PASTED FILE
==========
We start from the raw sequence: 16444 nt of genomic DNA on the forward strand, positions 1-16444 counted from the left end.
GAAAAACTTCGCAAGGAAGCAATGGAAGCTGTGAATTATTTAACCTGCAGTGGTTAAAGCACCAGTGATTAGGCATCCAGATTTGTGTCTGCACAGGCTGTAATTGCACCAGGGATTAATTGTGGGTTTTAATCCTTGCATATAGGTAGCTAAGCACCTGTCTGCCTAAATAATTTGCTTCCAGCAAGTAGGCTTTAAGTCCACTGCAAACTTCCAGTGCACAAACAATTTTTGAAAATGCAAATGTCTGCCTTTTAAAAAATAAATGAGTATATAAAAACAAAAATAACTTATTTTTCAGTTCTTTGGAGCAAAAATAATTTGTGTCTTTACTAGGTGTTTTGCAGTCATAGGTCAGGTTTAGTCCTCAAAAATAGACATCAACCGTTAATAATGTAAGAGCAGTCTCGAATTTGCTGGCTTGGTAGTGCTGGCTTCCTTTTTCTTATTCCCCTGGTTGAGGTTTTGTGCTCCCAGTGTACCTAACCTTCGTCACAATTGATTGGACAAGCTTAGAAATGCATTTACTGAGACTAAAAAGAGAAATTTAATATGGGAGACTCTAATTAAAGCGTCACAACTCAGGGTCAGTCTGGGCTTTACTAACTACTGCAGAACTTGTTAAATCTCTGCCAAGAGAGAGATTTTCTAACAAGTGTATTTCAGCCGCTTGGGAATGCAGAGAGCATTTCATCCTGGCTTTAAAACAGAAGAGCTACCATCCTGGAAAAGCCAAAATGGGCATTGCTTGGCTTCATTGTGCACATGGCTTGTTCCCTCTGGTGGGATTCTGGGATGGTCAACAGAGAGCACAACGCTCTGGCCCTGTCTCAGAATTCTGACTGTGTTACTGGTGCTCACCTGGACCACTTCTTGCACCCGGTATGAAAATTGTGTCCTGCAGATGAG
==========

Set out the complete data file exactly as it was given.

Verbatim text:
We start from the raw sequence: 16444 nt of genomic DNA on the forward strand, positions 1-16444 counted from the left end.
GAAAAACTTCGCAAGGAAGCAATGGAAGCTGTGAATTATTTAACCTGCAGTGGTTAAAGCACCAGTGATTAGGCATCCAGATTTGTGTCTGCACAGGCTGTAATTGCACCAGGGATTAATTGTGGGTTTTAATCCTTGCATATAGGTAGCTAAGCACCTGTCTGCCTAAATAATTTGCTTCCAGCAAGTAGGCTTTAAGTCCACTGCAAACTTCCAGTGCACAAACAATTTTTGAAAATGCAAATGTCTGCCTTTTAAAAAATAAATGAGTATATAAAAACAAAAATAACTTATTTTTCAGTTCTTTGGAGCAAAAATAATTTGTGTCTTTACTAGGTGTTTTGCAGTCATAGGTCAGGTTTAGTCCTCAAAAATAGACATCAACCGTTAATAATGTAAGAGCAGTCTCGAATTTGCTGGCTTGGTAGTGCTGGCTTCCTTTTTCTTATTCCCCTGGTTGAGGTTTTGTGCTCCCAGTGTACCTAACCTTCGTCACAATTGATTGGACAAGCTTAGAAATGCATTTACTGAGACTAAAAAGAGAAATTTAATATGGGAGACTCTAATTAAAGCGTCACAACTCAGGGTCAGTCTGGGCTTTACTAACTACTGCAGAACTTGTTAAATCTCTGCCAAGAGAGAGATTTTCTAACAAGTGTATTTCAGCCGCTTGGGAATGCAGAGAGCATTTCATCCTGGCTTTAAAACAGAAGAGCTACCATCCTGGAAAAGCCAAAATGGGCATTGCTTGGCTTCATTGTGCACATGGCTTGTTCCCTCTGGTGGGATTCTGGGATGGTCAACAGAGAGCACAACGCTCTGGCCCTGTCTCAGAATTCTGACTGTGTTACTGGTGCTCACCTGGACCACTTCTTGCACCCGGTATGAAAATTGTGTCCTGCAGATGAG